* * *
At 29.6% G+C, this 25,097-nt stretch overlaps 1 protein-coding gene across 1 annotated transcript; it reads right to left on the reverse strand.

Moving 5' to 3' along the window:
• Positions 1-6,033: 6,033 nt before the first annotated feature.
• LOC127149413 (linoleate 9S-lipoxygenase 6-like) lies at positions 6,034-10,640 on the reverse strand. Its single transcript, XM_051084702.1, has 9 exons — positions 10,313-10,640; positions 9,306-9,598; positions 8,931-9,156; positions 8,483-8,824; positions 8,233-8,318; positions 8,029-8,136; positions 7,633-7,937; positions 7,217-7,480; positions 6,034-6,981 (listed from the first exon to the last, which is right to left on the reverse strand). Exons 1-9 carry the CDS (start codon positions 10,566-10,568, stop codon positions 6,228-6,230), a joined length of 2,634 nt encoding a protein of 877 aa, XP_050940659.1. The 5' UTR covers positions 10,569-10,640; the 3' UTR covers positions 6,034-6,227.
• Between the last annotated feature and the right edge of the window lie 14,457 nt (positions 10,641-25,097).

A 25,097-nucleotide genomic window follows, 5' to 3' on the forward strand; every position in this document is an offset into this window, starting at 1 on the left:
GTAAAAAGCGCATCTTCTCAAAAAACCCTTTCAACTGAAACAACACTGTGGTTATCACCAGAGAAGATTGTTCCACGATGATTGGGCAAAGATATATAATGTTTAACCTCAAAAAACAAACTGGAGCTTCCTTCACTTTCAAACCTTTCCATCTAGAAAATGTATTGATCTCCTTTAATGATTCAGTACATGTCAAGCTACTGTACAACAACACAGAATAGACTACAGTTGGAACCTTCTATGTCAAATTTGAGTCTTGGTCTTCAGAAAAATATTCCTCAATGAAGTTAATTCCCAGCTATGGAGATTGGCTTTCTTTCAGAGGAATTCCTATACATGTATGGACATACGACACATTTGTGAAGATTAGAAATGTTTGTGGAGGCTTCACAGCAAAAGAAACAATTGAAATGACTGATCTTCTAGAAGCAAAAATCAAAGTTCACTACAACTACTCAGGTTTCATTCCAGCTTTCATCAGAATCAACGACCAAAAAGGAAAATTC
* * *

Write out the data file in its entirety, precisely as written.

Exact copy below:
At 29.6% G+C, this 25,097-nt stretch overlaps 1 protein-coding gene across 1 annotated transcript; it reads right to left on the reverse strand.

Moving 5' to 3' along the window:
• Positions 1-6,033: 6,033 nt before the first annotated feature.
• LOC127149413 (linoleate 9S-lipoxygenase 6-like) lies at positions 6,034-10,640 on the reverse strand. Its single transcript, XM_051084702.1, has 9 exons — positions 10,313-10,640; positions 9,306-9,598; positions 8,931-9,156; positions 8,483-8,824; positions 8,233-8,318; positions 8,029-8,136; positions 7,633-7,937; positions 7,217-7,480; positions 6,034-6,981 (listed from the first exon to the last, which is right to left on the reverse strand). Exons 1-9 carry the CDS (start codon positions 10,566-10,568, stop codon positions 6,228-6,230), a joined length of 2,634 nt encoding a protein of 877 aa, XP_050940659.1. The 5' UTR covers positions 10,569-10,640; the 3' UTR covers positions 6,034-6,227.
• Between the last annotated feature and the right edge of the window lie 14,457 nt (positions 10,641-25,097).

A 25,097-nucleotide genomic window follows, 5' to 3' on the forward strand; every position in this document is an offset into this window, starting at 1 on the left:
GTAAAAAGCGCATCTTCTCAAAAAACCCTTTCAACTGAAACAACACTGTGGTTATCACCAGAGAAGATTGTTCCACGATGATTGGGCAAAGATATATAATGTTTAACCTCAAAAAACAAACTGGAGCTTCCTTCACTTTCAAACCTTTCCATCTAGAAAATGTATTGATCTCCTTTAATGATTCAGTACATGTCAAGCTACTGTACAACAACACAGAATAGACTACAGTTGGAACCTTCTATGTCAAATTTGAGTCTTGGTCTTCAGAAAAATATTCCTCAATGAAGTTAATTCCCAGCTATGGAGATTGGCTTTCTTTCAGAGGAATTCCTATACATGTATGGACATACGACACATTTGTGAAGATTAGAAATGTTTGTGGAGGCTTCACAGCAAAAGAAACAATTGAAATGACTGATCTTCTAGAAGCAAAAATCAAAGTTCACTACAACTACTCAGGTTTCATTCCAGCTTTCATCAGAATCAACGACCAAAAAGGAAAATTC